Guest post by Jonathan Ernst
Hello from Dadaab, Kenya, where Lutheran World Relief is helping to support the monumental effort by Lutheran World Federation to manage virtually all the goings-on at the world’s largest refugee camp.
Although the work is complex and the situation is dire, believe it or not, the news is not all bleak here. Every day I see simple acts of kindness and support — not just by aid workers, but also by longtime refugee residents who are now opening their dwellings and hearts to the famished “new arrivals,” as they’re called, who keep coming and coming.
Dadaab was designed to support 90,000 refugees fleeing fighting in Somalia. Due to the current crisis, a prolonged drought that has left millions in danger of starvation, that number has rocketed to nearly 400,000 and could top 500,000 in the coming months. No one knows what the new arrivals are going through better than the thousands who have preceded them. And someday, sadly, today’s new arrivals may have to return the favor to the next wave.
That’s why we can’t let this story fade from the spotlight. There’s still so much work we can do to help.
Yet from what I see, the story is starting to fade. The other night I met the crew of broadcast producers and technicians at the United Nations offices here who had just rotated in to take over the job of providing satellite access for news programs who come here to work, like ABC News and Anderson Cooper of CNN.
The UN broadcasters said they were prepared to do as long as a one-month rotation, but they were leaving after just four days because there were no more news crews who needed their help to go live from Dadaab to your living room.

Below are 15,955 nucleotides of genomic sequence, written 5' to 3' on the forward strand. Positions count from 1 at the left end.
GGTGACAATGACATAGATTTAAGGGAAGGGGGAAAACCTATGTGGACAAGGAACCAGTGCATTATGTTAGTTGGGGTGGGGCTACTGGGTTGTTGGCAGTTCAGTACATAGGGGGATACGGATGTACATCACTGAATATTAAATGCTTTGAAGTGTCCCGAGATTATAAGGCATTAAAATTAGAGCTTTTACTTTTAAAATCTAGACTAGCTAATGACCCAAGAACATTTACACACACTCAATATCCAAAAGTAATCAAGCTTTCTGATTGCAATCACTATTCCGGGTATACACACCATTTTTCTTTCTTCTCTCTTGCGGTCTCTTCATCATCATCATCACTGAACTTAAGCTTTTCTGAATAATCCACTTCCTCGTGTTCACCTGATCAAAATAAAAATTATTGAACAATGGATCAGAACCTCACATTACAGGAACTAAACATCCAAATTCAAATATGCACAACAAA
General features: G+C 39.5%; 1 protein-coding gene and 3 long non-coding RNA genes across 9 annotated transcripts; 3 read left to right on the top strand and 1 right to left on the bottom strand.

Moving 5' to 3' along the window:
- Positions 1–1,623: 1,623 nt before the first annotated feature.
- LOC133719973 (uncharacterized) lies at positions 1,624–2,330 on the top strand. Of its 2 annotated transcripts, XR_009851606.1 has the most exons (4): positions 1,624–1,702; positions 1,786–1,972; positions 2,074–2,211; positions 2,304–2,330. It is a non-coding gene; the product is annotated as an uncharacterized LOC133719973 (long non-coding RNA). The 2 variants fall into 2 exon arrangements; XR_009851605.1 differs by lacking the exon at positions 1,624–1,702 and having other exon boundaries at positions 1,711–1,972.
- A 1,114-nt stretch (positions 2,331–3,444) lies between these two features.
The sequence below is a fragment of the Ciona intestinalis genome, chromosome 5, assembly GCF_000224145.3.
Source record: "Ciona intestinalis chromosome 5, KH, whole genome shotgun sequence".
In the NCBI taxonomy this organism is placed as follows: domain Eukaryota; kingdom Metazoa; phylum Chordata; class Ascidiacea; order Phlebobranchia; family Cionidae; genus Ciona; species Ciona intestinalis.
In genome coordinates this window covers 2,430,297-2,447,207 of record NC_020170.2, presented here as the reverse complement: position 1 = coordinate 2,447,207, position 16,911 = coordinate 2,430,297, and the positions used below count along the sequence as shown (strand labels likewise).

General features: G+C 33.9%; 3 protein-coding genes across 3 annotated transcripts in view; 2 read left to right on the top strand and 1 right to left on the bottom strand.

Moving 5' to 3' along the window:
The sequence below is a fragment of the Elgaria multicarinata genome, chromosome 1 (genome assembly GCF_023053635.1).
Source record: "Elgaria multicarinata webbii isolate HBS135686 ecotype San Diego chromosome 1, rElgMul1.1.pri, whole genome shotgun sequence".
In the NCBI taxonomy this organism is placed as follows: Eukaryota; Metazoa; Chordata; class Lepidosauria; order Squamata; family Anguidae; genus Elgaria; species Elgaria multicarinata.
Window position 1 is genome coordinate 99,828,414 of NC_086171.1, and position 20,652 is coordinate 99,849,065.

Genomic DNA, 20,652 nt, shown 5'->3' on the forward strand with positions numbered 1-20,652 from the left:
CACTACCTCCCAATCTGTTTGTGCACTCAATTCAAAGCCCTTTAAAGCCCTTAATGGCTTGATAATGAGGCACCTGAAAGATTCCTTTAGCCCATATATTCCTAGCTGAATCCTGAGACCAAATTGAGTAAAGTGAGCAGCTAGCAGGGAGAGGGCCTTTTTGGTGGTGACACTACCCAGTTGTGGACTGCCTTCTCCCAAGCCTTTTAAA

The sign-in sheets at the guest quarters here at the Lutheran compound, and presumably the other aid organizations’ compounds, are also dotted with the names of print reporters and photographers who bunked here while making the same effort to tell the wrenching story of this place and the very poor souls who seek refuge here. But that was weeks ago.
The headlines may have faded, but the refugees’ plight has not changed. One aid worker I spoke with met a family yesterday who finally decided to come to Dadaab after two straight years of eating nothing but a small bit of sorghum porridge every day.
If you’ve never heard of sorghum porridge, you’re probably not alone. In the U.S. sorghum is typically used to feed livestock. Yet that’s all this family had to make up their two small meals every day — and eventually there wasn’t even that.
The news headlines may be moving elsewhere, but this story will go on — at least for Lutheran World Relief. Continuing to work with Lutheran World Federation, LWR will stay with the people of East Africa to respond to the immediate and pressing needs of the “new arrivals” to Dadaab as well as helping farmers in other areas salvage their land and crops.
Thank you for the prayers and the gifts that so many of you have offered up in support of our work in East Africa. If you’d still like to support this long-term, sustainable development response, you can by making a gift to LWR’s East Africa Drought fund.
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Jonathan Ernst is a journalist visiting the Dadaab Refugee Camps on behalf of Lutheran World Relief.